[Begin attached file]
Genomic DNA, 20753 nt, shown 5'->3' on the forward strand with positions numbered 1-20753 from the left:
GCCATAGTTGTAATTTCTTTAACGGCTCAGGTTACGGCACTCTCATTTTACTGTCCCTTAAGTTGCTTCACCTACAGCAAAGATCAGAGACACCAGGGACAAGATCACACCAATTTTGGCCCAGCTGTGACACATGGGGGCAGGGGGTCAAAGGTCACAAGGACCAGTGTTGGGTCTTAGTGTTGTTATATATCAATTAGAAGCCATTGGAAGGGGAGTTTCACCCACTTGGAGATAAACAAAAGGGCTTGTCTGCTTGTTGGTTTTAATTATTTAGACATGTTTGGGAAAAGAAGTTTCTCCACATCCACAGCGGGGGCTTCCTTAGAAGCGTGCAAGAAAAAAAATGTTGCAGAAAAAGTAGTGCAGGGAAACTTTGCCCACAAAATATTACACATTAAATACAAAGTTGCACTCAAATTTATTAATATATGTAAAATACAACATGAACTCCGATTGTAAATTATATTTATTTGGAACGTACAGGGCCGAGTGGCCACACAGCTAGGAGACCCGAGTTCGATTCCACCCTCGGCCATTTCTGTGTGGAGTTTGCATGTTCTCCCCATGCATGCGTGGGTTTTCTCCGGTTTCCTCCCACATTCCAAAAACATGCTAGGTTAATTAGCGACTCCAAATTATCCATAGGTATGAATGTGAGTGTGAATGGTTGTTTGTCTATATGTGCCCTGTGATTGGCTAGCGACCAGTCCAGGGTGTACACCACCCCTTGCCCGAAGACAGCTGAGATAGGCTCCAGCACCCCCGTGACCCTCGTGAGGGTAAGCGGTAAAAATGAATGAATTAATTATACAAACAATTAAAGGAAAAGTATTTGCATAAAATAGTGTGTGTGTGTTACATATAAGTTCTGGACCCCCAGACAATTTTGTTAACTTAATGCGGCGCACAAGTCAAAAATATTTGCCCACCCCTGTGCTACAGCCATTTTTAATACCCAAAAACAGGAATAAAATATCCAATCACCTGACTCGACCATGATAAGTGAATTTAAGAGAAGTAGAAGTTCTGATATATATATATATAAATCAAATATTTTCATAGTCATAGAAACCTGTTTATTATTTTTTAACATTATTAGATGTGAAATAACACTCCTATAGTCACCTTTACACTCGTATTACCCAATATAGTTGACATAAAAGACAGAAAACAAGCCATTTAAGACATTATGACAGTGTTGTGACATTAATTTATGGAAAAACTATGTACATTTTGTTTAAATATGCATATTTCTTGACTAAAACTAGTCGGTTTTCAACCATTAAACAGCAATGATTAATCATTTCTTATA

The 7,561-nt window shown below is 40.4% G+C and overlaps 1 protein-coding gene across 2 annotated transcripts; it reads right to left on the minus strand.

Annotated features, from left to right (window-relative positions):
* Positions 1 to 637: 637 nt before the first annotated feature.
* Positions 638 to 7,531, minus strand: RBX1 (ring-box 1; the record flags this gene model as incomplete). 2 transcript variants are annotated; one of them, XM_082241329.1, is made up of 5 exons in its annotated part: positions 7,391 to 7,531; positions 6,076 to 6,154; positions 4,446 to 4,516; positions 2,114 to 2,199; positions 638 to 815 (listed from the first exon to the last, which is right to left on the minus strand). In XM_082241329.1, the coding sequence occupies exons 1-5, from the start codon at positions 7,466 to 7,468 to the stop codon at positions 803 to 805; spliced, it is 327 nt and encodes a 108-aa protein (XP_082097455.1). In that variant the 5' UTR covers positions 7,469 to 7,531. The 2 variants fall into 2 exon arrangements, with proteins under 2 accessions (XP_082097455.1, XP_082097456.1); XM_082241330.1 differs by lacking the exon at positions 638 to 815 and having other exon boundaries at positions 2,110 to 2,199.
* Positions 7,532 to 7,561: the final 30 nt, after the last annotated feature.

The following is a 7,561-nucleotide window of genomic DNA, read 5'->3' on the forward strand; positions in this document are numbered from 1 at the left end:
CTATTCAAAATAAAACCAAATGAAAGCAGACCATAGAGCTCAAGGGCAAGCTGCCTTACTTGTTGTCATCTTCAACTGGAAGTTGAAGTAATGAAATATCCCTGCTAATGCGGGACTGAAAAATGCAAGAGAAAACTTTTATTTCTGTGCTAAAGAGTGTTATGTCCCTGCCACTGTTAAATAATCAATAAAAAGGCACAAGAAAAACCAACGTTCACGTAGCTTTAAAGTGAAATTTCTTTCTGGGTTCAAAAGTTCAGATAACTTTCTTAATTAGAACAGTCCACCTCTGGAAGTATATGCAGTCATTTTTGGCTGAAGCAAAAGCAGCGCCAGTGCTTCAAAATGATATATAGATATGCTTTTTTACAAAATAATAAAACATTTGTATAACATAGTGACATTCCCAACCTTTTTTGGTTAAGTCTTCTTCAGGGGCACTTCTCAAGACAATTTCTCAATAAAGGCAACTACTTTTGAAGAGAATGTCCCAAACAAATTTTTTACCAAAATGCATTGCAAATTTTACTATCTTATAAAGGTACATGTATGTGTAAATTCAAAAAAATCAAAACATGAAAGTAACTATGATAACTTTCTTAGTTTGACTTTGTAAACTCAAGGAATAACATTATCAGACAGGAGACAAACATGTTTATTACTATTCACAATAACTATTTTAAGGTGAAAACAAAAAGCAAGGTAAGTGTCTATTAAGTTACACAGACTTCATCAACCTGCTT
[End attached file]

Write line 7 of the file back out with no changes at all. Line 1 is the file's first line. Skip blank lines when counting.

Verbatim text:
* Positions 7,532 to 7,561: the final 30 nt, after the last annotated feature.